Talking about cancer is tricky, there's no denying that. You certainly don't want to make light of a friend's diagnosis, but focusing on the negative seems equally inappropriate, and it can be hard to find the perfect place in between.
Barbara Kantrowitz recently wrote some great tips on how to talk to a friend with cancer, so I thought I'd look at what not to say. Straight from the mouths of past and current cancer patients, here are the most absolutely rude things people said to them about their disease (plus, a few pointers on the right way to talk about it):
"Don't cry over your diagnosis, because God only gives us what we can handle,"—Yocheved Golani, author of It's MY Crisis! And I'll Cry If I Need To: EMPOWER Yourself to Cope with a Medical Challenge.
"So much for goody two shoes," – Angela Crawford, breast cancer survivor (who explains "I am not a big drinker and don't smoke, so this person was kindly pointing out that I still got cancer despite my healthy lifestyle.")
"You won't need radiation if you just eat asparagus,"—Carla Zambelli (who gives this advice to friends of cancer patients: "Don't minimize what is going on, but keep it positive and realistic. Sometimes all we want is a hug.")
"Oh you are so lucky you don't have to shave." —Kara Anderson
"Oh I had a friend who had that, and it wasn't a big deal. You'll be fine." –N, who is currently undergoing treatment for thyroid cancer and wishes to remain anonymous.
"Well, you're kind of small breasted, so it could be worse." –Ann Ann Pietrangelo, who actually had somebody say this to upon hearing about her mastectomy! Ann reveals some of the other outrageous and insensitive things people have said to her in a blog post for Care2: "10 Odd Things to Say to Someone with Breast Cancer."
"You shouldn't go through chemo because it's too dangerous. You should stick to vitamins and herbs instead," –Laura Carpenter, who survived non-Hodgkins lymphoma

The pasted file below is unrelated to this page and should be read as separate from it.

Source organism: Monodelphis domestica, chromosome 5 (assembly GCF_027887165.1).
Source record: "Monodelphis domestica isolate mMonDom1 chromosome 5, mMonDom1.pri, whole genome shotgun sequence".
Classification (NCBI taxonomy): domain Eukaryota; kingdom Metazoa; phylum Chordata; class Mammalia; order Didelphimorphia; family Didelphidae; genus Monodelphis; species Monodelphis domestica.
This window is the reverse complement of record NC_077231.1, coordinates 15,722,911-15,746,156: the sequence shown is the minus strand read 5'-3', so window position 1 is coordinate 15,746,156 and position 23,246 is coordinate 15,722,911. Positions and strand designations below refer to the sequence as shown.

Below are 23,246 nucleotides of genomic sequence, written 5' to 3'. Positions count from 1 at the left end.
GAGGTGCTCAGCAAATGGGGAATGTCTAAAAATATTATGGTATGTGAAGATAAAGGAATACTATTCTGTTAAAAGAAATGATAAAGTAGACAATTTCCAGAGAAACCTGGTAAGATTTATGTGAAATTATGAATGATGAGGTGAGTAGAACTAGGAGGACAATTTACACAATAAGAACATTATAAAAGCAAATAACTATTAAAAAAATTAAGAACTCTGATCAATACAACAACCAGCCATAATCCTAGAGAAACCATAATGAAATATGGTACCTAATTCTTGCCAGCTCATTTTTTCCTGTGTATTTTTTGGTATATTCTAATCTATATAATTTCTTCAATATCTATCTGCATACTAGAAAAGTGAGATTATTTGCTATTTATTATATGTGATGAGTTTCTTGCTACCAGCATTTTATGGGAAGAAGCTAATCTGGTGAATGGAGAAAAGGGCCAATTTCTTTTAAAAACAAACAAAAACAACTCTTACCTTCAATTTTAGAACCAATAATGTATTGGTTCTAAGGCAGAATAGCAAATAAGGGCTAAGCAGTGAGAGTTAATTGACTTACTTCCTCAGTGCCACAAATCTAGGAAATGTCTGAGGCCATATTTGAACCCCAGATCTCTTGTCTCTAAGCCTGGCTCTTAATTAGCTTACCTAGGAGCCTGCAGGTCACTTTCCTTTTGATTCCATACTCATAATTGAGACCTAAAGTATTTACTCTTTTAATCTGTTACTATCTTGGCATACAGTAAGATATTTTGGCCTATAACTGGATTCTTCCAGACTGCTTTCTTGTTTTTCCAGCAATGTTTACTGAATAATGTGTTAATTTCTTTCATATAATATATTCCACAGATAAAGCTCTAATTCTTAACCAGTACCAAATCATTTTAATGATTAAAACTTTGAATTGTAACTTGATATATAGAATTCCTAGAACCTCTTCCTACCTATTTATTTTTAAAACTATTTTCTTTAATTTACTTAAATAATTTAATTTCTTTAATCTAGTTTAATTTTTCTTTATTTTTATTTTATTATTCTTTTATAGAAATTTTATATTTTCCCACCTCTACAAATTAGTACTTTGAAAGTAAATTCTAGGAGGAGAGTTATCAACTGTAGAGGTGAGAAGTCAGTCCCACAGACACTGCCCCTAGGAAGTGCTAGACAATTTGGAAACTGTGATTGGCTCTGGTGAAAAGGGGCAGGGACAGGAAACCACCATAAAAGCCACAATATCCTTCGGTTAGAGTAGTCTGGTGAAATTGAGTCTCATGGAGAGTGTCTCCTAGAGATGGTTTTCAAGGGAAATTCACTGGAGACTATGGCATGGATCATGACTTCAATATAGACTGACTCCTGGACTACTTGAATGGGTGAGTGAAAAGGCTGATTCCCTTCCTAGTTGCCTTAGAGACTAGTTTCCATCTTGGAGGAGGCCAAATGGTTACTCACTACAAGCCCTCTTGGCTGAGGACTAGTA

"Since you are single who will take care of you?" —Michelle Colon-Johnson, 5 time survivor of stage 4 cancer adrenal cortical carcinoma
"Aren't you upset about losing your hair?" –Susan Reif, breast cancer survivor and author of For Family and Friends: 39 Things to Make a Cancer Patient Smile.
"Aren't you afraid it will come back?" —Alyssa Phillips, a double mone marrow transplant survivor who overcame less than 5% chance of survival. (Phillips adds that the best thing you can say is, "What can I do for you? People instinctively give what they would want, which isn't necessarily what the patient needs.")
"I hope you don't have to have surgery. I know that when my mom had surgery the cancer just spread everywhere," –Jenn Humphrey, who adds, "Instead of saying, 'Let me know if you need dinner or a ride.' Tell the person, 'I'm bringing you dinner on Sunday night or I'd like to drive you to chemo or radiation. What time can I pick you up?' Because a cancer patient doesn't want to put someone out and doesn't have the energy to make calls and seek help."
"If you have to get cancer THIS is the one to get…you are so lucky!"—Louise Sattler, thyroid cancer survivor.
"Are you going to get a second opinion at Sloan-Kettering?"–breast cancer survivor Emily, who adds, "When you say 'no,' it puts you in the position of having to defend your treatment decisions, which no cancer patient should have to do to anyone who's not directly involved in those decisions. Even worse, after my cancer was discovered to be more advanced than originally thought, the same person said to me, 'Maybe it's time to go to Sloan now?'."
"I know exactly what you're going through, I had the worst cold last month too."—Scott Rozman (who adds "this was during chemotherapy for a rare and aggressive cancer, when I couldn't even stand up on my own . . luckily I can laugh about it now.")